The U.S. Food Waste Challenge is a great step toward a more economically, socially, and environmentally streamlined food system.
By selling apples normally deemed not pretty enough for retail, one California grocery chain leads the way in cutting food waste and saving eaters money.
Turkey doesn't grow on trees (yeah, OK -- it'd be really weird if it did). So why do we waste almost one-third of the turkey we buy?
Did you know that the surface area of the average dinner plate expanded by 36 percent between 1960 and 2007? Here's how growing portion sizes are contributing to our national food waste problem.
The bad news: The U.S. is lagging way behind the European Union when it comes to cutting down on wasted food. The good news: It wouldn't be hard for us to follow suit.
Almost half the food in the U.S. goes uneaten, and every part of the supply chain is to blame -- including you and me. But we can do better.
In 2009, U.S. consumers spent a whopping $32 billion on vegetables they bought, never ate, and ended up throwing away. And no, the solution is not to stop buying vegetables.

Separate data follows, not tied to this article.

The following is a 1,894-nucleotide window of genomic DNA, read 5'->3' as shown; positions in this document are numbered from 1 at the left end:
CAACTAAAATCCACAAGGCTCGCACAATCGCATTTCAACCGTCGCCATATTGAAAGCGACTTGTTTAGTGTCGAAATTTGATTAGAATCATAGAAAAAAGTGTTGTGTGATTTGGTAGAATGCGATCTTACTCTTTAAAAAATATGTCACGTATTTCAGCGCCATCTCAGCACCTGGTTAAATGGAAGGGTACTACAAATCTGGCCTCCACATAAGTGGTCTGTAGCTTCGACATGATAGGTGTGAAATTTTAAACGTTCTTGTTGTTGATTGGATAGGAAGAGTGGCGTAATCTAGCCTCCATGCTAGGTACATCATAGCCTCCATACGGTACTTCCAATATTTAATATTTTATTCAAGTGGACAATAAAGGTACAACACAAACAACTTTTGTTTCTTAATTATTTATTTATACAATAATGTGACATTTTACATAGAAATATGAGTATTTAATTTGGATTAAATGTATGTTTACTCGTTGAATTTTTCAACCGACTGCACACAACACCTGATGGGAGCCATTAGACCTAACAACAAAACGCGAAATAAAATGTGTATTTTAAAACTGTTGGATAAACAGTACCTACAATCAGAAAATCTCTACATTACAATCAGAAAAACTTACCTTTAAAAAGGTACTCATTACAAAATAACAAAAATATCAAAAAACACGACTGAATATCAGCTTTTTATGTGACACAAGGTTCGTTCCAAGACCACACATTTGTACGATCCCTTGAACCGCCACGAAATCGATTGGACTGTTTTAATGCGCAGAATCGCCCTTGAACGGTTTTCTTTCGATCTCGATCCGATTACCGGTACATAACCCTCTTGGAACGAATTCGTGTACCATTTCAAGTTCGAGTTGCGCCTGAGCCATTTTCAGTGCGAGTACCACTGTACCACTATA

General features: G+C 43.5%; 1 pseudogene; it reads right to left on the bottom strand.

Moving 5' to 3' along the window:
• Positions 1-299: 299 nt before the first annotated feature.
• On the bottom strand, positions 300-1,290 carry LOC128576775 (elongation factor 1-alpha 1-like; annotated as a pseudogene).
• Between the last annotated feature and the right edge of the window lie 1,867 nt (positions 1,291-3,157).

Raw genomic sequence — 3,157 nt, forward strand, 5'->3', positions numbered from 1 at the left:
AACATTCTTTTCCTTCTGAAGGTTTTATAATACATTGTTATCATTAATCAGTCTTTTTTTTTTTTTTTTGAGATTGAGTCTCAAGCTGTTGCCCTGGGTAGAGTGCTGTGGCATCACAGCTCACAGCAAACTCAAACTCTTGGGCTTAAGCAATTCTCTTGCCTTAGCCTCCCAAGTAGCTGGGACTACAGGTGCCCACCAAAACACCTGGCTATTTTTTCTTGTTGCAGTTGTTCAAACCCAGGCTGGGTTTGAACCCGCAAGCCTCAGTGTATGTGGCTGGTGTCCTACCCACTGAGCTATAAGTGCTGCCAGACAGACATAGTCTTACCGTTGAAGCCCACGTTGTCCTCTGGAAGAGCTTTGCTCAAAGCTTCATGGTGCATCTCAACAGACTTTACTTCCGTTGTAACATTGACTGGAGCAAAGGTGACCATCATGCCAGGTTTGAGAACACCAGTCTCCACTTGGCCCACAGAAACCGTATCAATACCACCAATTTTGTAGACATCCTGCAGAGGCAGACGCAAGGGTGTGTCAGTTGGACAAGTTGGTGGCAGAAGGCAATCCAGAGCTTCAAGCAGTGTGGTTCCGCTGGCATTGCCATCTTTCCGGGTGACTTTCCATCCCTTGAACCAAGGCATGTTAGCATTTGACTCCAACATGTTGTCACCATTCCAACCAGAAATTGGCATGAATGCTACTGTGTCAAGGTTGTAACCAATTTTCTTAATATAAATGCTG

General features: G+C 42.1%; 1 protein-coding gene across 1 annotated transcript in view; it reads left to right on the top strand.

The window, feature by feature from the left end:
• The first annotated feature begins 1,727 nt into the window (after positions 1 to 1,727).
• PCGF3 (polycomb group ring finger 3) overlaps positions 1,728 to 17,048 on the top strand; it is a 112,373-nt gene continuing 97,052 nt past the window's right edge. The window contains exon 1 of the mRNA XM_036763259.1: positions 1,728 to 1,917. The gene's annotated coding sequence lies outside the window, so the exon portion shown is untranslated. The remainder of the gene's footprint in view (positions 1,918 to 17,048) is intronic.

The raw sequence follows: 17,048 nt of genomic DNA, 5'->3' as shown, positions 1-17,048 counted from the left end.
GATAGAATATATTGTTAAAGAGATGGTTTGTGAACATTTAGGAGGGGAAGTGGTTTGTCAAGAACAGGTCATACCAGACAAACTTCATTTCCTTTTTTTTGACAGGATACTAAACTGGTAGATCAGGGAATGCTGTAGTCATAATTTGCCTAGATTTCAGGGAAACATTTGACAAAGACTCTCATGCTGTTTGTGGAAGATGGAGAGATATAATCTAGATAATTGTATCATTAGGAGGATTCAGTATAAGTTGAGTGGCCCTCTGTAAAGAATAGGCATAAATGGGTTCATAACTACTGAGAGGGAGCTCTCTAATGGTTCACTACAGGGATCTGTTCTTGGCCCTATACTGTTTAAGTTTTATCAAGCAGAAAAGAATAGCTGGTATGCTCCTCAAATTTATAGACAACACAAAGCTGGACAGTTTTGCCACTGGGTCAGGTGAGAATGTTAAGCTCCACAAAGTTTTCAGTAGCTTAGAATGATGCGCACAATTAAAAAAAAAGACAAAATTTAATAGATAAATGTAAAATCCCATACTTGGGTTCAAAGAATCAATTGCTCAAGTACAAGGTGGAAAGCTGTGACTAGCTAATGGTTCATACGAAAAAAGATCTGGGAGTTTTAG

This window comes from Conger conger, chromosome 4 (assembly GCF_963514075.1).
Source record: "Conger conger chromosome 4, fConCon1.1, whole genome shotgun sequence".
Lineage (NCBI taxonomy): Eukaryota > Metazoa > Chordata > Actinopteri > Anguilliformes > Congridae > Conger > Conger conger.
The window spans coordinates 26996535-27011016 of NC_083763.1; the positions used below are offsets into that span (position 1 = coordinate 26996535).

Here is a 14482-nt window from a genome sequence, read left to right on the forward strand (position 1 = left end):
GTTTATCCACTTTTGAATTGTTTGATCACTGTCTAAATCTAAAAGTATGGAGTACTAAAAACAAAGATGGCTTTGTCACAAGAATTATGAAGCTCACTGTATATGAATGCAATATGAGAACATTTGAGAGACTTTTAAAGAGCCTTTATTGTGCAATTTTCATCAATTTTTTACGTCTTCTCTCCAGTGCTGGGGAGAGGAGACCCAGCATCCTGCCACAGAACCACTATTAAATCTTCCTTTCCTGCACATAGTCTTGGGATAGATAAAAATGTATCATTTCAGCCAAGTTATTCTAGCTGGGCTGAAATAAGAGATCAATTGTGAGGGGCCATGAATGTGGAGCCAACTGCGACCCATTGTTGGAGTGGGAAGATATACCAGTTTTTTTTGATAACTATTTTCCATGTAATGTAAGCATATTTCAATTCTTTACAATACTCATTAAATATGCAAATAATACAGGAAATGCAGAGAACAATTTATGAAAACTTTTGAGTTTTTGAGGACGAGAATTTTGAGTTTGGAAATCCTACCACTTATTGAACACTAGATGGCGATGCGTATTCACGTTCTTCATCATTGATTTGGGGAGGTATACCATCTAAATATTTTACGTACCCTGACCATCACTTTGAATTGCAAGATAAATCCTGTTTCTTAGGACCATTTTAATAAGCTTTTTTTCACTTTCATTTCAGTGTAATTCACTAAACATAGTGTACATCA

Photo: Patrick Gage KelleyAs if turkey pot pie and turkey a la king aren’t enticing enough on their own, here’s another reason to eat leftovers this holiday season: About 1 million tons of CO2, 95 billion gallons of water, and $275 million will be thrown away this Thanksgiving in the form of leftover turkey. The USDA reports that 35 percent of perfectly good turkey meat in the U.S. does not get eaten after it is purchased by consumers (and that’s not including bones). This compares with only 15 percent for chicken. Why is so much more turkey wasted than chicken? “Possibly because …
Here’s a superbly kept secret: You know all those dates you see on food products that say “sell by,” “use by,” and “best before”? Those dates do not indicate the safety of your food, and generally speaking, they’re not regulated. I couldn’t believe it either, but a quick look at USDA’s food labeling site confirms that the only product for which “use-by” dates are federally regulated is infant formula. Beyond that, some states regulate dates for some products, but generally “use-by” and “best-by” dates are manufacturer suggestions for peak quality. Suggestions. For peak quality. That’s all. If this is …
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